Tag Archives: World War II

This Day. Seizure of Kiev, 1941

Battle for Kiev, a painting in the Museum of the Great Patriotic War – Jan Smith 2011

September 19, 1941 – German Nazi troops seized Kiev, the capital of socialist Ukraine, legendary city of golden domes on the banks of the Dnieper River and a cradle of ancient Russian civilisation. The siege of Kiev is considered the largest encirclement in the history of warfare (by number of troops). The operation ran from 7 August to 26 September 1941 as part of Operation Barbarossa, the Axis invasion of the Soviet Union. In Soviet military history, it is referred to as the Kiev Strategic Defensive Operation, with somewhat different dating of 7 July – 26 September 1941. Continue reading

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Significance of the Non-Aggression Pact signed by the Soviet Union with Nazi Germany

Aim of falsifications of the origins of the Second World War

By Dougal MacDonald

Great Soviet victory against the Nazis at Stalingrad

Red Army soldiers raise the red flag over the Reichstag in Berlin, May 2, 1945, signifying victory over fascism in Europe.

On August 23, 1939, the Soviet Union signed what is now known as the Molotov-Ribbentrop Non-Aggression Pact with Germany. The agreement stipulated that Germany would not attack the Soviet Union and the Soviet Union would not attack Germany. Future events proved the farsightedness of Stalin in signing the pact which was the best of all available alternatives. It provided the Soviet Union with 22 months of peace so as to prepare herself to withstand the inevitable German invasion which Hitler had foreshadowed in his 1925 book, Mein Kampf, when he openly declared that Germany needed to “turn our gaze to the lands in the east.” The pact also put an end to the Anglo-American and French policy of egging Hitler toward the East so that an isolated Soviet Union would end up facing massive German forces. Continue reading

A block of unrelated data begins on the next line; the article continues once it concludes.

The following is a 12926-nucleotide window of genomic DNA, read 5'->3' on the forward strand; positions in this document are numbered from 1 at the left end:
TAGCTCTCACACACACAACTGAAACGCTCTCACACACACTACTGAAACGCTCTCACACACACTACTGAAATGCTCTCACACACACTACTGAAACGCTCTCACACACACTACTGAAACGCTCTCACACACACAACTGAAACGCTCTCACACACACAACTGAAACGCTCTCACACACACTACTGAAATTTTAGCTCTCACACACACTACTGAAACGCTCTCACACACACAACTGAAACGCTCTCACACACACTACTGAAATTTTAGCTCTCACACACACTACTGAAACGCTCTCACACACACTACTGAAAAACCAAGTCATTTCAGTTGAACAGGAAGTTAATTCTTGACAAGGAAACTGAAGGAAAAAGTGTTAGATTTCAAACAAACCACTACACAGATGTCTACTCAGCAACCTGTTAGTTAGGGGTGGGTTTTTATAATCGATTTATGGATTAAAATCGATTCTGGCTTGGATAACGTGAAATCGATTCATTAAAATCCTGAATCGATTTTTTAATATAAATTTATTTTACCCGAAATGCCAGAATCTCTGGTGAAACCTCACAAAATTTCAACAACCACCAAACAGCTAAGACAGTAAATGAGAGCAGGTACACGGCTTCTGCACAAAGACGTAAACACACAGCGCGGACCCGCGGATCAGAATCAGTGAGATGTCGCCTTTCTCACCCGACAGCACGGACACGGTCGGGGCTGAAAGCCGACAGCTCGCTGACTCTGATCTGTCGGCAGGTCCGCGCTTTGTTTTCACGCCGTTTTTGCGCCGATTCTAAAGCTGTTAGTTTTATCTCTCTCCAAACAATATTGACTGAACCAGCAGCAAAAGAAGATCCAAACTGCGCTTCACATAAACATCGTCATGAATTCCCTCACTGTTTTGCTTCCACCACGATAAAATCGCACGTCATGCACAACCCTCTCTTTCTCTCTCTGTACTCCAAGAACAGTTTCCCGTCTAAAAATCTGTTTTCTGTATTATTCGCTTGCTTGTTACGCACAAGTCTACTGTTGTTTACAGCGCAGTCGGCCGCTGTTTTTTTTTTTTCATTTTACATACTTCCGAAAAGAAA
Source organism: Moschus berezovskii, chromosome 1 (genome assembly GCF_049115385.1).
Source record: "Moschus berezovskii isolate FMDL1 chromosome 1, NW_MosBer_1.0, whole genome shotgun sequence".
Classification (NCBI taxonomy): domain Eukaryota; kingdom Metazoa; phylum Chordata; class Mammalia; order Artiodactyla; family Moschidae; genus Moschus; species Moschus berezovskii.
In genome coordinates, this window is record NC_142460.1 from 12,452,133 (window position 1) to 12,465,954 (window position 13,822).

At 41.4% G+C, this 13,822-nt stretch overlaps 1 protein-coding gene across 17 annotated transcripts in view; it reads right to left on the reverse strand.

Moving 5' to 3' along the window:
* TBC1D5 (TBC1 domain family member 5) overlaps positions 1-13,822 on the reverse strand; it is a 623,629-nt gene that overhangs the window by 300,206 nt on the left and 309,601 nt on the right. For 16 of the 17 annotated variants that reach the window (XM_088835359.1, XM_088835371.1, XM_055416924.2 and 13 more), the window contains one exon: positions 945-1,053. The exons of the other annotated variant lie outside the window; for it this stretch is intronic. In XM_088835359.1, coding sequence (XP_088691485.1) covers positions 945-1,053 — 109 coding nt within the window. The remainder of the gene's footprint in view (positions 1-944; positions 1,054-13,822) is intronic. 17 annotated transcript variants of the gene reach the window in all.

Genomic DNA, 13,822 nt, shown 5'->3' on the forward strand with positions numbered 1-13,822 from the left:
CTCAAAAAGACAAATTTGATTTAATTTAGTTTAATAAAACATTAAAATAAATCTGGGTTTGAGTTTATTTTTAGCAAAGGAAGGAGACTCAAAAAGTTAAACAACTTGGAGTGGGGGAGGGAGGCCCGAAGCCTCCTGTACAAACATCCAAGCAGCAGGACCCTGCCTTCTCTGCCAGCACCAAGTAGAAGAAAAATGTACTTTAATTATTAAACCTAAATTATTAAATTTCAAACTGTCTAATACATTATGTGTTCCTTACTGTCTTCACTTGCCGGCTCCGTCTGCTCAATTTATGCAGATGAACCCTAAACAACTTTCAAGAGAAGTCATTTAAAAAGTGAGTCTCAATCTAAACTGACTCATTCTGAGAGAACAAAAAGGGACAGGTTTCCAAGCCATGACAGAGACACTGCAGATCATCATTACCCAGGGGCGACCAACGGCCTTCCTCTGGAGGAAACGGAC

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Disinformation about invasion of Poland

By HARDIAL BAINS

September 1 marks the anniversary of the invasion of Poland by the Hitlerites in 1939. Instead of condemning the Nazis, reactionary forces such as the Harperites use disinformation to rehabilitate the reputation of Nazi war criminals and to cover up who were the victims of fascism in whose name the peoples of the world declared “Never Again!” At this time of year, they use the anniversary of the German-Soviet non-aggression pact signed on August 23, 1939 to claim that this was an act of appeasement, not a tactical move for the Soviet Union to buy time to arm itself for an inevitable confrontation with the Nazis. The disinformation is also used to suggest that it was the Soviets and not the Nazis who invaded Poland in September 1939 and started the war in Europe. This is to hide the fact that it was the European powers that actively appeased the Nazis and permitted the invasion of Poland, while the Soviets fought to defend that country and its people at every turn. Ultimately, this disinformation about the causes of World War II is to justify and commit similar crimes in the present. Continue reading

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Warsaw Uprising: Polish authorities’ political amnesia

By VALÉRY VRUBLEVSKY

People light flares as they observe a minute of silence to mark the 75th anniversary of the Warsaw Uprising against the Nazi German occupiers during World War II on August 1, 2019, in the Polish capital Warsaw | Janek Skarzynski/AFP